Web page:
Dana Albert Dorsey became Miami, Florida’s first Black millionaire in America in the late 1900s.
His story isn’t widely told in history books but now, some historians are working hard to document the businessman’s legacy. The bustling real estate mogul built a massive wealth fortress by acquiring land and real estate throughout Miami.
Dorsey dared to do the unthinkable at a time when segregation prevented many African Americans from investing their money into wealth-producing assets, but that didn’t stop him.
The Black entrepreneur was born in Quitman, Georgia in 1872. According to the D.A. Dorsey Technical College website, Dorsey’s relatives were sharecroppers. When he was of age, he moved to Palatka, Florida for a brief period before setting off to Miami in 1896.
While working for Henry M. Flagler’s Florida First East Coast Railroad Company as a Carpenter, Dorsey began to realize that there were limited housing options for Black people in the area.
He bought his first parcel of land for $25
Hoping to provide a solution, the real estate mogul purchased his first parcel of land. Historians believe that Dorsey made his first purchase in a neighborhood called Overtown, which is just northwest of Downtown Miami. Experts say he acquired the land for a mere $25
Dorsey began constructing rental homes on the land, and soon after, his portfolio expanded.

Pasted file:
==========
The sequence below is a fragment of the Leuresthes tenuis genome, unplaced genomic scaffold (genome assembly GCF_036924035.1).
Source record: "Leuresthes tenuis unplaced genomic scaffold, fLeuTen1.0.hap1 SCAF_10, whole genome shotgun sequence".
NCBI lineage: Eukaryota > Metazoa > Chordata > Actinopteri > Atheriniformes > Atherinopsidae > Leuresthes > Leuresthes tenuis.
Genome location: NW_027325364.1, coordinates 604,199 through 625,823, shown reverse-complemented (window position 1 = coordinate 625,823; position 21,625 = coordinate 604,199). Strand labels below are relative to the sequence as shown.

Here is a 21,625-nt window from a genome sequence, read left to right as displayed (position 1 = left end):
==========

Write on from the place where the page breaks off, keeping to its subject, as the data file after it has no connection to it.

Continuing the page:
Dana Dorsey once owned Miami’s famous Fisher Island
Records at the County Recorder’s office indicate that the icon purchased Miami’s Fisher Island in 1918 from Herman B. Walker. Dorsey wanted to turn the 21-acre island into a private resort for Black people.
“..During this time of Jim Crow, blacks were not allowed to even swim in the beach or get in the water. So his whole purpose was to establish a black resort because he knew that, just like there were wealthy white people, there were wealthy black people,” WLRN’s Nadege Green said of Dorsey’s mission.
Unfortunately, the real estate titan encountered a few roadblocks while attempting to create his Black oasis for the community.
“There were some issues where he could not build and expand Fisher Island. One, I know notably was that it was on the east side of a railroad tracks and we know that [Henry] Flagler designated the east side of the railroad tracks for white people on the west side for black people,” Green explained, adding:
“I think it was very difficult for Dorsey to get the people and the manpower that he needed to get over to the island on a regular basis to get this island prepared.”
His legacy lives on
After owning the island for a year and a half, Dorsey sold the property to Alton Beach Company in 1919, but by that time, he had already amassed a sizeable real estate portfolio.
The entrepreneur built a house for his wife Rebecca in Overtown that still stands tall today as a historical landmark. He also donated land to create the first park for African American people in Miami. Today, the area is known as Dorsey Park. Additionally, D.A. Dorsey Technical College now sits in honor of the businessman. The campus was once home to Miami’s first Black high school, which Dorsey donated to regularly.